It is possible that IVF cycles are being cancelled unnecessarily.
(PRWEB) June 03, 2011
Kathryn Go, PhD, Scientific and Laboratory director at the Reproductive Science Center of New England, has been chosen to deliver a Roundtable Presentation at the 2011 annual meeting of the American Society for Reproductive Medicine (ASRM).
In her presentation titled Flexible Day of Transfer: a Model to Optimize Treatment Cycle Outcome, Dr. Go describes RSC New England’s use, and the advantages of, a flexible day of embryo transfer when treating infertility through in vitro fertilization. It has long been thought that the day of embryo transfer must be fixed. Following that model often leads to a patient’s treatment cycle being canceled when embryos do not sustain development to the targeted day of transfer. Results of the RSC New England study suggest that treatment cycles may be unnecessarily cancelled.
Dr. Go, in collaboration with RSC New England medical director Dr. Samuel Pang, has developed a paradigm that is completely tuned to critical parameters of each infertility patient's cycle. The customized RSC New England paradigm is sensitive to the following:
- Number of eggs retrieved and then fertilized
- Developmental stage and morphological grade of the embryos
- Patient age
- Expectations from previous treatments or from patient's age or clinical indication for infertility
- The number of embryos originally prescribed for transfer
“This approach maximizes the chances that a patient will complete her treatment cycle with the optimal (prescribed) number of embryos,” explains Dr. Go. “It takes advantage of the well-established fact that embryo implantation is possible at all three days of transfer: 2, 3 and 5.”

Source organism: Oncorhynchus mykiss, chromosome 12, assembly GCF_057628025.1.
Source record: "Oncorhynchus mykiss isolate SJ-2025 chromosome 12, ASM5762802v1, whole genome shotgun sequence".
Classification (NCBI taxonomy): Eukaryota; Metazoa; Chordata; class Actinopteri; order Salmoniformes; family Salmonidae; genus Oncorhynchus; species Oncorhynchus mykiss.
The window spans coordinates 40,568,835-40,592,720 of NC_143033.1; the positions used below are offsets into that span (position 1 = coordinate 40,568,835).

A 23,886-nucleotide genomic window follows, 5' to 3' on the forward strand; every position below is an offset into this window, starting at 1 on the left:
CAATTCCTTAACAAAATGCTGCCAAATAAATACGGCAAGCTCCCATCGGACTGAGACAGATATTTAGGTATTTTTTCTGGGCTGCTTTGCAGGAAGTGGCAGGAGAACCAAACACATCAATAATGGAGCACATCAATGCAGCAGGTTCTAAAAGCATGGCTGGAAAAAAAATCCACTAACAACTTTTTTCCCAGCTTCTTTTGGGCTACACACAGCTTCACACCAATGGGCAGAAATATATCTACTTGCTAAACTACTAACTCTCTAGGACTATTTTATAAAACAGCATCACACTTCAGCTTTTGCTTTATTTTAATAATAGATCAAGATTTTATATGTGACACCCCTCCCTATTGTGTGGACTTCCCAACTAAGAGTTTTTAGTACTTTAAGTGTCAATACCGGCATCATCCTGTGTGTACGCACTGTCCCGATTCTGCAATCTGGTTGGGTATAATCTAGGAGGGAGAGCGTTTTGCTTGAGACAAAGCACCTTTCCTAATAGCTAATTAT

Before joining RSC New England in 2006, Dr. Go served for 21 years as the director of the IVF Laboratory at Pennsylvania Hospital/Pennsylvania Reproductive Associates in Philadelphia, PA, and has been on the forefront of advances in assisted reproductive technology.
She received her doctoral degree in molecular biology from the University of Pennsylvania and also completed a post-doctoral fellowship in the Department of Physiology and Biochemistry at the Medical College of Pennsylvania.
Board-certified as a high complexity laboratory director, Dr. Go has served two terms on the Executive Council of the Society for Assisted Reproductive Technology (SART). She has also served as chairman of the Reproductive Biology Professional Group. Dr Go has been called upon as a consultant to the ASRM Office of Government Affairs. She has also served on the medical school faculties of the University of Pennsylvania and Thomas Jefferson University.
Dr. Go has an avid interest in assisted reproductive technologies and the pursuit and implementation of new techniques in the laboratory to improve patient outcomes. She is the author of articles on quality control and clinical findings, as well as reviews on novel research areas in reproductive biology.
Founded in 1988, the Reproductive Science Center of New England provides comprehensive diagnostic testing, evaluation, consultation and treatment of infertility.